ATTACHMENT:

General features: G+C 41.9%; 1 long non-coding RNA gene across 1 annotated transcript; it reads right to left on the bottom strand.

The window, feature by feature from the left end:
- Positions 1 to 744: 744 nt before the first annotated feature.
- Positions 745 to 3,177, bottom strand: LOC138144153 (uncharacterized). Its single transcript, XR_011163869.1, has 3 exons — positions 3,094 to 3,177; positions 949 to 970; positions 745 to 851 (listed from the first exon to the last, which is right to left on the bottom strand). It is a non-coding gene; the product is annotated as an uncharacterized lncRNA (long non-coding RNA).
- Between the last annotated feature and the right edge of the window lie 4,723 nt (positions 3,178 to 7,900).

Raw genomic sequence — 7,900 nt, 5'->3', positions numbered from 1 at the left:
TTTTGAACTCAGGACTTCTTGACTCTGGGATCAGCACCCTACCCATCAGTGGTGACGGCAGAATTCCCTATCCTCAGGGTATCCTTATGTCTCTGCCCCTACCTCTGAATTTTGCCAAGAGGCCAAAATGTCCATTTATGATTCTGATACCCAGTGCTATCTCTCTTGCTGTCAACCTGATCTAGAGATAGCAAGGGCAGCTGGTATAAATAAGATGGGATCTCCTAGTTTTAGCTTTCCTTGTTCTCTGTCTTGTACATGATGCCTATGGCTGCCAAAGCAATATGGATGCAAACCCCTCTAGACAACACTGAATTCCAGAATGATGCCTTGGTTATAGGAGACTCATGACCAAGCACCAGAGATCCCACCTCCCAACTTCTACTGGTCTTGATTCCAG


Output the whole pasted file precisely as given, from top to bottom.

General features: G+C 41.9%; 1 long non-coding RNA gene across 1 annotated transcript; it reads right to left on the bottom strand.

The window, feature by feature from the left end:
- Positions 1 to 744: 744 nt before the first annotated feature.
- Positions 745 to 3,177, bottom strand: LOC138144153 (uncharacterized). Its single transcript, XR_011163869.1, has 3 exons — positions 3,094 to 3,177; positions 949 to 970; positions 745 to 851 (listed from the first exon to the last, which is right to left on the bottom strand). It is a non-coding gene; the product is annotated as an uncharacterized lncRNA (long non-coding RNA).
- Between the last annotated feature and the right edge of the window lie 4,723 nt (positions 3,178 to 7,900).

Raw genomic sequence — 7,900 nt, 5'->3', positions numbered from 1 at the left:
TTTTGAACTCAGGACTTCTTGACTCTGGGATCAGCACCCTACCCATCAGTGGTGACGGCAGAATTCCCTATCCTCAGGGTATCCTTATGTCTCTGCCCCTACCTCTGAATTTTGCCAAGAGGCCAAAATGTCCATTTATGATTCTGATACCCAGTGCTATCTCTCTTGCTGTCAACCTGATCTAGAGATAGCAAGGGCAGCTGGTATAAATAAGATGGGATCTCCTAGTTTTAGCTTTCCTTGTTCTCTGTCTTGTACATGATGCCTATGGCTGCCAAAGCAATATGGATGCAAACCCCTCTAGACAACACTGAATTCCAGAATGATGCCTTGGTTATAGGAGACTCATGACCAAGCACCAGAGATCCCACCTCCCAACTTCTACTGGTCTTGATTCCAG